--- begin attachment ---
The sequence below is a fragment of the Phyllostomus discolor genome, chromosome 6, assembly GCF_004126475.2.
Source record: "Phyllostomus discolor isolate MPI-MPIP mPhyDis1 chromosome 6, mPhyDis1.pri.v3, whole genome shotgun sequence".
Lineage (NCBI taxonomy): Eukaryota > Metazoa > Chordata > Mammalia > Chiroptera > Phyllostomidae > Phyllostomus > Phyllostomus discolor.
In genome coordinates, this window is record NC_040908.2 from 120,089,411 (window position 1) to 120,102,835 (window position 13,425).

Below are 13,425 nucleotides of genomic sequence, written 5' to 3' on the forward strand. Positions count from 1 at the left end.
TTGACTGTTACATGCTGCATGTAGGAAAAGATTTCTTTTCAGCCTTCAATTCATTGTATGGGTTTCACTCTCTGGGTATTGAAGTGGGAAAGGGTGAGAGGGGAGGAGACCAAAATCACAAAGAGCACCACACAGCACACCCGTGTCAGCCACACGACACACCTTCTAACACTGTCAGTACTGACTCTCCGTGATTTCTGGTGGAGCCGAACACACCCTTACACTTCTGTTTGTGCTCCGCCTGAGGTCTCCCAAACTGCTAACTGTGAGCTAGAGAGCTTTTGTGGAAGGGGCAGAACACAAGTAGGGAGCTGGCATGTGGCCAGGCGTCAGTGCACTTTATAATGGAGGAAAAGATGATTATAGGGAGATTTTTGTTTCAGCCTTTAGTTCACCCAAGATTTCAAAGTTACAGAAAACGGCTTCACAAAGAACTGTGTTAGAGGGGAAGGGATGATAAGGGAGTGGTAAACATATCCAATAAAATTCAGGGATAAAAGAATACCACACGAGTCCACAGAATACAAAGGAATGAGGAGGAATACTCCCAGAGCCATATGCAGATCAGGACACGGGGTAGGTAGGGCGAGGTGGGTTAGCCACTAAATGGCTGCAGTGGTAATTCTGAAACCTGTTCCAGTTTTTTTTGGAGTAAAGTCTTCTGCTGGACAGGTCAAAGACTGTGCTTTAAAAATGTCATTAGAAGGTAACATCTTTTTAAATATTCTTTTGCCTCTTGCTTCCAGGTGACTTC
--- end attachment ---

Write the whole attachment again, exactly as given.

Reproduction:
The sequence below is a fragment of the Phyllostomus discolor genome, chromosome 6, assembly GCF_004126475.2.
Source record: "Phyllostomus discolor isolate MPI-MPIP mPhyDis1 chromosome 6, mPhyDis1.pri.v3, whole genome shotgun sequence".
Lineage (NCBI taxonomy): Eukaryota > Metazoa > Chordata > Mammalia > Chiroptera > Phyllostomidae > Phyllostomus > Phyllostomus discolor.
In genome coordinates, this window is record NC_040908.2 from 120,089,411 (window position 1) to 120,102,835 (window position 13,425).

Below are 13,425 nucleotides of genomic sequence, written 5' to 3' on the forward strand. Positions count from 1 at the left end.
TTGACTGTTACATGCTGCATGTAGGAAAAGATTTCTTTTCAGCCTTCAATTCATTGTATGGGTTTCACTCTCTGGGTATTGAAGTGGGAAAGGGTGAGAGGGGAGGAGACCAAAATCACAAAGAGCACCACACAGCACACCCGTGTCAGCCACACGACACACCTTCTAACACTGTCAGTACTGACTCTCCGTGATTTCTGGTGGAGCCGAACACACCCTTACACTTCTGTTTGTGCTCCGCCTGAGGTCTCCCAAACTGCTAACTGTGAGCTAGAGAGCTTTTGTGGAAGGGGCAGAACACAAGTAGGGAGCTGGCATGTGGCCAGGCGTCAGTGCACTTTATAATGGAGGAAAAGATGATTATAGGGAGATTTTTGTTTCAGCCTTTAGTTCACCCAAGATTTCAAAGTTACAGAAAACGGCTTCACAAAGAACTGTGTTAGAGGGGAAGGGATGATAAGGGAGTGGTAAACATATCCAATAAAATTCAGGGATAAAAGAATACCACACGAGTCCACAGAATACAAAGGAATGAGGAGGAATACTCCCAGAGCCATATGCAGATCAGGACACGGGGTAGGTAGGGCGAGGTGGGTTAGCCACTAAATGGCTGCAGTGGTAATTCTGAAACCTGTTCCAGTTTTTTTTGGAGTAAAGTCTTCTGCTGGACAGGTCAAAGACTGTGCTTTAAAAATGTCATTAGAAGGTAACATCTTTTTAAATATTCTTTTGCCTCTTGCTTCCAGGTGACTTC